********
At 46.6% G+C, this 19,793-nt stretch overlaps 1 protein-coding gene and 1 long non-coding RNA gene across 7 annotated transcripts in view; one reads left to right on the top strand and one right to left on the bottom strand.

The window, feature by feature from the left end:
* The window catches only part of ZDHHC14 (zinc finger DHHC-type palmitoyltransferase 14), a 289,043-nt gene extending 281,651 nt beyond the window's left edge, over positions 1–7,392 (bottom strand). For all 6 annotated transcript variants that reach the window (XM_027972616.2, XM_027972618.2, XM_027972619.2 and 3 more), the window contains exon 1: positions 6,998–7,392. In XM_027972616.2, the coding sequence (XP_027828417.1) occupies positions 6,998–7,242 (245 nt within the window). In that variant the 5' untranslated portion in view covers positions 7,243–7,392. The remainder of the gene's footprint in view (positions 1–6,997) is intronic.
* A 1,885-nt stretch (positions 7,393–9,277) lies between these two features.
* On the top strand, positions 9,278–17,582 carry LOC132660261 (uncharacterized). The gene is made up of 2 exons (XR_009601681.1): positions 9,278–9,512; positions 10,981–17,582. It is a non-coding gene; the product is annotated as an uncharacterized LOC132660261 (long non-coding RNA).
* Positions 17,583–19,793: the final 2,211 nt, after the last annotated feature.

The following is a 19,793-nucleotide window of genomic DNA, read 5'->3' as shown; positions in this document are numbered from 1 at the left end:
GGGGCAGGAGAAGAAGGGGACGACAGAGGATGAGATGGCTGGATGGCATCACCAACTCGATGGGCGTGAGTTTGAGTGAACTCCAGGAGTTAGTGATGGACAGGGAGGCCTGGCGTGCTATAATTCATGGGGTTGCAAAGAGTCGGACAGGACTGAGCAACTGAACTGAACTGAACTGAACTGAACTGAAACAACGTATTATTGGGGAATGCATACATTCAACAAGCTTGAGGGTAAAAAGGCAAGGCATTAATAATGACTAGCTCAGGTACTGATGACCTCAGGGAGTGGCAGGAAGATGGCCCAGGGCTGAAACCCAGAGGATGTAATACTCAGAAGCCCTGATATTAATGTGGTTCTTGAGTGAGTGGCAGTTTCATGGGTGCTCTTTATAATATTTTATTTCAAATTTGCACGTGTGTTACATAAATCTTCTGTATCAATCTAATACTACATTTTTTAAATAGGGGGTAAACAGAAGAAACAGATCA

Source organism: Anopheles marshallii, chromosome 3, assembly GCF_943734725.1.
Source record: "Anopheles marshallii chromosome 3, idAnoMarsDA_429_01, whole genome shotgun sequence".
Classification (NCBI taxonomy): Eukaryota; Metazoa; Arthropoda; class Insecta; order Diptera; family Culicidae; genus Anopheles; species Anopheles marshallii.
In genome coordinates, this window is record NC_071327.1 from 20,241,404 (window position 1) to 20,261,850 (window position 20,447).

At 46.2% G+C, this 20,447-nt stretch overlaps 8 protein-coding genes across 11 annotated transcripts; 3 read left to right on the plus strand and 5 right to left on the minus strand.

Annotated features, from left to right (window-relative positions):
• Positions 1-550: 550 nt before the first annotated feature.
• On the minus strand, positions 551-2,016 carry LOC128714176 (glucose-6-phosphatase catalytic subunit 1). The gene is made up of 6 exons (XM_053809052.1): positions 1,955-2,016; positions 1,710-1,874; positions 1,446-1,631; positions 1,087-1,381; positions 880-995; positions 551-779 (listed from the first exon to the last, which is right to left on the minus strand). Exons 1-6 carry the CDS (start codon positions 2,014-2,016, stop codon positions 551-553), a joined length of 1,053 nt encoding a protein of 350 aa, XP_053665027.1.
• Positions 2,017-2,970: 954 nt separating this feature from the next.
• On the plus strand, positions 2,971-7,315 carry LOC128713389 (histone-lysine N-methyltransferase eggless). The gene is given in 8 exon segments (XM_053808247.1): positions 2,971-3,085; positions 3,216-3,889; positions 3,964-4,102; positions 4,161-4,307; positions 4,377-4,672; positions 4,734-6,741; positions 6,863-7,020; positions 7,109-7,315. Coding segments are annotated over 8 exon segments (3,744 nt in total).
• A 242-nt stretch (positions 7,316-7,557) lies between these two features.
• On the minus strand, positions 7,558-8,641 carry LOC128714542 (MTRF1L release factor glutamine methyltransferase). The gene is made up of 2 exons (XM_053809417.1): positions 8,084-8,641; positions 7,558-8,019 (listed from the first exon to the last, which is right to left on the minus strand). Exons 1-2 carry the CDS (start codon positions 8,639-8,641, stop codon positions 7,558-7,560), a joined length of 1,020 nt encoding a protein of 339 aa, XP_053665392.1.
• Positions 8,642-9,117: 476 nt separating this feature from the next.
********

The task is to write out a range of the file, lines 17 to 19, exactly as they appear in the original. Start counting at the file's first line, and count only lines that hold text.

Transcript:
• Positions 2,017-2,970: 954 nt separating this feature from the next.
• On the plus strand, positions 2,971-7,315 carry LOC128713389 (histone-lysine N-methyltransferase eggless). The gene is given in 8 exon segments (XM_053808247.1): positions 2,971-3,085; positions 3,216-3,889; positions 3,964-4,102; positions 4,161-4,307; positions 4,377-4,672; positions 4,734-6,741; positions 6,863-7,020; positions 7,109-7,315. Coding segments are annotated over 8 exon segments (3,744 nt in total).
• A 242-nt stretch (positions 7,316-7,557) lies between these two features.